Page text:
Advertisement
YOU ARE HERE: LAT HomeCollectionsFixme

A Fish Story : * There are a variety of places in the Valley and Ventura County where anglers can try their luck this summer.

June 25, 1993|RICH TOSCHES | TIMES STAFF WRITER

Summer has once again dropped the hot carpet--the hot, brown carpet--onto the Valley, and as the mercury climbs toward that magical Guatema la level, you're thinking about going fishing. Assuming people have already tried to talk you out of it and have failed, let's see if we can help.

On the positive side, at least you're not playing golf, a sport in which you load a 40-pound bag of metal sticks onto your back and walk several exhausting miles under the scorching sun in a game where they talk about strokes and sudden death .

On the negative side, however, is this: Fishing during the summer in the San Fernando Valley is about as low as you can sink on the outdoor adventure scale. With apologies to Robert Redford, A Freeway Runs Through It.

There are, though, places where you can try your luck, from sunrise to sunset every day. The most convenient is the newly built Lake Balboa, a big hole dug two years ago and filled with water and trout earlier this year. It has attracted hundreds of anglers since opening in the winter, and the trout bit readily early in the year. As summer drags on, however, the fishing will degenerate in a hurry. Trout require cool, if not cold, water. Lake Balboa by August should be checking in with a water temperature roughly equivalent to a good bowl of minestrone soup. If the trout are still impaling themselves on fishhooks by then, consider it suicide. Whomp them on the head, take them home and eat them. You'll be doing them a favor.

With slightly more effort, you can find more pristine surroundings. Pyramid Lake, a man-made reservoir just south of Frazier Park off the Golden State Freeway, is worth visiting. For a $5 entry fee, you can roam the banks of the giant lake, and rental boats are available too. The lake is full of trout, catfish and other species, including the top-of-the-line predator, the striped bass, which has an appetite as big as its history.

The fish, native only to the Atlantic Ocean, were trucked and trained across the country in the early part of this century and the survivors were dumped into the Sacramento River basin. With access to the Pacific Ocean, the big fish flourished, both in the salt water and the fresh and brackish river system.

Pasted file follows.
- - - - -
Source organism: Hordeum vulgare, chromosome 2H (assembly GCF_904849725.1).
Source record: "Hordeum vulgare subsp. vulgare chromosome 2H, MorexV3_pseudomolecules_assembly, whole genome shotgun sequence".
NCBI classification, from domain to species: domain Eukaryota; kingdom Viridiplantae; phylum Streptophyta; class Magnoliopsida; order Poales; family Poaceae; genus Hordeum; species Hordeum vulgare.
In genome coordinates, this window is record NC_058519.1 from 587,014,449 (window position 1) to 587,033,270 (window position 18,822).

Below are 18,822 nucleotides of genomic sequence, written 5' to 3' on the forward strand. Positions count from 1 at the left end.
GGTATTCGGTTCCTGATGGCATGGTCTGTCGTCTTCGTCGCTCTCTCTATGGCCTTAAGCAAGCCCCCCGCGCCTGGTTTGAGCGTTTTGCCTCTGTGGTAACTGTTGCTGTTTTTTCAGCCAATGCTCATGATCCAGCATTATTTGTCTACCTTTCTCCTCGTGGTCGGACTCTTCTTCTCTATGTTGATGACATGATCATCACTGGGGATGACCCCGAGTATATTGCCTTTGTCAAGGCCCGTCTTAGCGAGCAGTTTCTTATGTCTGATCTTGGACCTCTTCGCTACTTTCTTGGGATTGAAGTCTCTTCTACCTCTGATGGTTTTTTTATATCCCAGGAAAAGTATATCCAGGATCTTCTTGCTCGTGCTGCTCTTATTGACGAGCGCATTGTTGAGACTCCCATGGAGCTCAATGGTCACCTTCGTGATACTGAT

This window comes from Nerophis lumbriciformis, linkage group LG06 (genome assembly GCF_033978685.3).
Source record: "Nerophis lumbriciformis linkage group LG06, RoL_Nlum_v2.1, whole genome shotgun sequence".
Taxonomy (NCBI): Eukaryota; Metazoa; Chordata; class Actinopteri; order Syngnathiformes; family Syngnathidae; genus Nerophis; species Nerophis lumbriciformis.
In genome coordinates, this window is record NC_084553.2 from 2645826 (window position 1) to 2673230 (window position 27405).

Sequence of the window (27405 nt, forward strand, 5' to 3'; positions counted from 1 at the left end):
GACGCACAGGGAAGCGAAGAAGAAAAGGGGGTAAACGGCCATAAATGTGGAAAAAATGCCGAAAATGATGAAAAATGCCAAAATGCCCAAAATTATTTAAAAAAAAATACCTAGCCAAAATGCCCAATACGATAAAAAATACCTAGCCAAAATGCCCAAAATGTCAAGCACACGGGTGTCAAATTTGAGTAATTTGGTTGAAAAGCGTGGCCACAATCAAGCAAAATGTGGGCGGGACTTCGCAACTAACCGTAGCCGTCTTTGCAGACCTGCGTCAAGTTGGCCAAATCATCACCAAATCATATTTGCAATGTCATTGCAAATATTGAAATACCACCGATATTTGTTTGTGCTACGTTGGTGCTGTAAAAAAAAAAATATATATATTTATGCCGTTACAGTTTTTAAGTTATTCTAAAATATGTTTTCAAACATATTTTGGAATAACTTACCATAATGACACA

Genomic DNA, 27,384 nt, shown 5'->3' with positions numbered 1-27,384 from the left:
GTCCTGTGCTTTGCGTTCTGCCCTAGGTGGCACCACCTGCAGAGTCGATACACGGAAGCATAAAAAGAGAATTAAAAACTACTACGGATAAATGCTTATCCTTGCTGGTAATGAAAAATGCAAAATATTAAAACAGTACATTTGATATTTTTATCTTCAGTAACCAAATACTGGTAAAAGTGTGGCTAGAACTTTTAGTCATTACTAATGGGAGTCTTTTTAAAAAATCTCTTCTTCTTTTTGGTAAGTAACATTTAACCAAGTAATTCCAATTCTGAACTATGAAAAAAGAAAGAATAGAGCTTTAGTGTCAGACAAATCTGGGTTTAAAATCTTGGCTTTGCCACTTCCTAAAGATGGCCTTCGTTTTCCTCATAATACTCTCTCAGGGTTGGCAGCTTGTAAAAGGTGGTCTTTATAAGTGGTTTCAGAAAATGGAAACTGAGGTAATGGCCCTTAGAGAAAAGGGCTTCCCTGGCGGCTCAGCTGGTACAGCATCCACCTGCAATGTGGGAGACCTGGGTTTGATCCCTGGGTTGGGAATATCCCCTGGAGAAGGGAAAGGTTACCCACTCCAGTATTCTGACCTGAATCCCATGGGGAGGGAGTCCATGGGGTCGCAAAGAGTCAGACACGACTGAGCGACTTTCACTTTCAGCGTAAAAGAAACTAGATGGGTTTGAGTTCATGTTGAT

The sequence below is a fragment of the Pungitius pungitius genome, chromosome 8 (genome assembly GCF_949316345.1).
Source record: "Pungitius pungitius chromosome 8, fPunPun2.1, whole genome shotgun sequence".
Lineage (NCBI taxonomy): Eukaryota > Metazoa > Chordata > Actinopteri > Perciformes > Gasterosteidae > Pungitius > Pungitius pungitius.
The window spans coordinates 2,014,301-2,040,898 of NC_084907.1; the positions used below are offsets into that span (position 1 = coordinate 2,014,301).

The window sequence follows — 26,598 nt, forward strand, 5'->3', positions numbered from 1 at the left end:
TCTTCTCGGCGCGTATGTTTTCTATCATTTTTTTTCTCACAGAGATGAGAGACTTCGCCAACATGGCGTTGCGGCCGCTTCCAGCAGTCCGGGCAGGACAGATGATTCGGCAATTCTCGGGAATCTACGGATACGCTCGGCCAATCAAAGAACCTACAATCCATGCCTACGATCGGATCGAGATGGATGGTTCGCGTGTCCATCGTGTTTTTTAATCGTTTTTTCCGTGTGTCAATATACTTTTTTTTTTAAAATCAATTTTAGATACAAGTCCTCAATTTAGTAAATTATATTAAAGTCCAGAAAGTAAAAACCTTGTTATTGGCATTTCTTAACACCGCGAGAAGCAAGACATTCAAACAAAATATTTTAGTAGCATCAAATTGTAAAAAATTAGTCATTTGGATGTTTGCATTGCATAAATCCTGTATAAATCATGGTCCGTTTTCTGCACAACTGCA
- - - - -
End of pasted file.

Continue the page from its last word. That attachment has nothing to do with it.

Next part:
When the Los Angeles Aqueduct was completed and began sucking water from the Sacramento River Basin, it also sucked thousands of striped bass eggs and fry into the system. Pyramid, a catch-basin for the aqueduct, became home to many hugely disoriented fish.

The stripers can weigh 40 pounds or more and are considered a top game fish. They feed on other fish, and a highlight of a fishing adventure at the lake is watching the monthly stocking of hatchery-raised trout into Pyramid.

We don't want to spoil the show for you, but . . . the stripers attack and eat the trout, often as close as 20 feet from the truck. It can be a stunning display of nature. Well, nature as we know it in Southern California. Veteran anglers cast eight- and 10-inch rainbow trout replica lures into the melee in hopes of fooling the thick, heavy stripers.

Even closer than Pyramid, just 18 miles north of the Valley on the Golden State Freeway, is Castaic Lake, which in the winter and spring becomes a mecca for largemouth bass anglers, with giant bass weighing more than 12 pounds frequently falling to lures and live bait. By summer, however, the bass go deep in search of cooler water and the fishing success falls off drastically. Huge catfish are taken even during the hottest months, though, along with occasional trout in the early morning or evening hours.

About 50 miles east is perhaps the most scenic of all the area lakes, Lake Casitas in Ventura County, off California 33 a few miles west of Ojai. Early morning visitors will often get a glimpse of deer returning to their bedding grounds for the day after an evening of grazing on the wild grasses that grow to the lake's edge. Osprey cruise the air currents above the lake in search of the same prey anglers search for: trout.

Casitas is only a few miles from the ocean and is blessed with cooling breezes even during the hottest months, making it a welcome change from the Valley. A word of caution: Those cooling breezes can often become roaring winds, a danger to persons caught in boats. Ask about the winds at the Casitas boat-rental building.

And if you really want a change, there's one more body of water that remains very fishable throughout the summer, and the boats are bigger too. It's called the Pacific Ocean and it is accessible through dozens of charter facilities in Oxnard and Ventura. A trip to the Channel Islands and a chance to hook and fight such hard-pulling game fish as yellowtail, halibut and barracuda is relatively inexpensive. Figure about $50 for the day. The water is as blue as the sky, and a day on the cool ocean can make you forget all about the inland heat.

And the boats' skippers are always looking for new deckhands.

WHERE TO GO What: Lake Casitas, 11311 Santa Ana Road, Ventura. Off California 150. Daily Entrance Fee: $5. Call: (805) 649-2233. What: Castaic Lake, 32132 Ridge Route Road, Castaic. Lake Hughes exit off Golden State Freeway. Daily Entrance Fee: $6. Call: (805) 257-4050. What: Pyramid Lake, Castaic Junction. Tujunga Valley exit off Golden State Freeway. Daily Entrance Fee: $5. Call: (805) 257-2790. What: Balboa Lake, Balboa Boulevard between Victory and Burbank boulevards. Daily Entrance Fee: none. Call: (818) 343-4143.

Advertisement
Los Angeles Times Articles
|
|
|